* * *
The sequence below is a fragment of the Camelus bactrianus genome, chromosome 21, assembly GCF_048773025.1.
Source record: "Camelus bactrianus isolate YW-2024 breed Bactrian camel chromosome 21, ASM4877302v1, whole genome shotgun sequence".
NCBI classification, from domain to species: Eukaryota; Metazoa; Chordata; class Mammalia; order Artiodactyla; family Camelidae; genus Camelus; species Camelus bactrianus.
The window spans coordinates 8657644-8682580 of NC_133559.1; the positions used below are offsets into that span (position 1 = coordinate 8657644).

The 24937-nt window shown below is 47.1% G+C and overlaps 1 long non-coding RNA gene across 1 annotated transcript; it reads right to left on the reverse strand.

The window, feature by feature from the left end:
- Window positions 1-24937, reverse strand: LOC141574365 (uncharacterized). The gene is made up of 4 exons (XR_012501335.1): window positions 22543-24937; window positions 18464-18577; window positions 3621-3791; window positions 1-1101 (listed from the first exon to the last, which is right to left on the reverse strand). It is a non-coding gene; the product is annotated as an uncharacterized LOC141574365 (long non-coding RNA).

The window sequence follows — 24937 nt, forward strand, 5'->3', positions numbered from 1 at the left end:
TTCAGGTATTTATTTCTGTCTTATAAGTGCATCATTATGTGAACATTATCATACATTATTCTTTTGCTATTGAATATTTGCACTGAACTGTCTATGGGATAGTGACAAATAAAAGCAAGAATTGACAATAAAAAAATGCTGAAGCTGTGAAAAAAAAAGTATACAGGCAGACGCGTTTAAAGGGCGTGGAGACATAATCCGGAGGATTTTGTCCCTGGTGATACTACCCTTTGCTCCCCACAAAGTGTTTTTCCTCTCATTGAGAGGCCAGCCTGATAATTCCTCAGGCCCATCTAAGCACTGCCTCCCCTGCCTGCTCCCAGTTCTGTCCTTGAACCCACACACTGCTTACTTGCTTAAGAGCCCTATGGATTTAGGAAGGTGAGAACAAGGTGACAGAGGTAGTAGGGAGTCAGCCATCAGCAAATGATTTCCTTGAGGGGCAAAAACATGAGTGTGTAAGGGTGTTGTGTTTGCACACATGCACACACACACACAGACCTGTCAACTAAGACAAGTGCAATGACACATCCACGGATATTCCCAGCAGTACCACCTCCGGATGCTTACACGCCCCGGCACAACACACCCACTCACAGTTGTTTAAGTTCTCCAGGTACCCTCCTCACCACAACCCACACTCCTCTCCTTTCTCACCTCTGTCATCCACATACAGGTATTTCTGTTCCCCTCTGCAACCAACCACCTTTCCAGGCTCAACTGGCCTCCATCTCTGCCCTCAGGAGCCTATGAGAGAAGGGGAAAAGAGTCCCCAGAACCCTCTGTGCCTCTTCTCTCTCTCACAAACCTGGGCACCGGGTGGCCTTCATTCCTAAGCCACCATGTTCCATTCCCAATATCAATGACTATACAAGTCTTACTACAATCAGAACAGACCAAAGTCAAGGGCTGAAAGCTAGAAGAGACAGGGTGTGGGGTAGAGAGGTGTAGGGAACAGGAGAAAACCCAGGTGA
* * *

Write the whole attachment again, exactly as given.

The sequence below is a fragment of the Camelus bactrianus genome, chromosome 21, assembly GCF_048773025.1.
Source record: "Camelus bactrianus isolate YW-2024 breed Bactrian camel chromosome 21, ASM4877302v1, whole genome shotgun sequence".
NCBI classification, from domain to species: Eukaryota; Metazoa; Chordata; class Mammalia; order Artiodactyla; family Camelidae; genus Camelus; species Camelus bactrianus.
The window spans coordinates 8657644-8682580 of NC_133559.1; the positions used below are offsets into that span (position 1 = coordinate 8657644).

The 24937-nt window shown below is 47.1% G+C and overlaps 1 long non-coding RNA gene across 1 annotated transcript; it reads right to left on the reverse strand.

The window, feature by feature from the left end:
- Window positions 1-24937, reverse strand: LOC141574365 (uncharacterized). The gene is made up of 4 exons (XR_012501335.1): window positions 22543-24937; window positions 18464-18577; window positions 3621-3791; window positions 1-1101 (listed from the first exon to the last, which is right to left on the reverse strand). It is a non-coding gene; the product is annotated as an uncharacterized LOC141574365 (long non-coding RNA).

The window sequence follows — 24937 nt, forward strand, 5'->3', positions numbered from 1 at the left end:
TTCAGGTATTTATTTCTGTCTTATAAGTGCATCATTATGTGAACATTATCATACATTATTCTTTTGCTATTGAATATTTGCACTGAACTGTCTATGGGATAGTGACAAATAAAAGCAAGAATTGACAATAAAAAAATGCTGAAGCTGTGAAAAAAAAAGTATACAGGCAGACGCGTTTAAAGGGCGTGGAGACATAATCCGGAGGATTTTGTCCCTGGTGATACTACCCTTTGCTCCCCACAAAGTGTTTTTCCTCTCATTGAGAGGCCAGCCTGATAATTCCTCAGGCCCATCTAAGCACTGCCTCCCCTGCCTGCTCCCAGTTCTGTCCTTGAACCCACACACTGCTTACTTGCTTAAGAGCCCTATGGATTTAGGAAGGTGAGAACAAGGTGACAGAGGTAGTAGGGAGTCAGCCATCAGCAAATGATTTCCTTGAGGGGCAAAAACATGAGTGTGTAAGGGTGTTGTGTTTGCACACATGCACACACACACACAGACCTGTCAACTAAGACAAGTGCAATGACACATCCACGGATATTCCCAGCAGTACCACCTCCGGATGCTTACACGCCCCGGCACAACACACCCACTCACAGTTGTTTAAGTTCTCCAGGTACCCTCCTCACCACAACCCACACTCCTCTCCTTTCTCACCTCTGTCATCCACATACAGGTATTTCTGTTCCCCTCTGCAACCAACCACCTTTCCAGGCTCAACTGGCCTCCATCTCTGCCCTCAGGAGCCTATGAGAGAAGGGGAAAAGAGTCCCCAGAACCCTCTGTGCCTCTTCTCTCTCTCACAAACCTGGGCACCGGGTGGCCTTCATTCCTAAGCCACCATGTTCCATTCCCAATATCAATGACTATACAAGTCTTACTACAATCAGAACAGACCAAAGTCAAGGGCTGAAAGCTAGAAGAGACAGGGTGTGGGGTAGAGAGGTGTAGGGAACAGGAGAAAACCCAGGTGA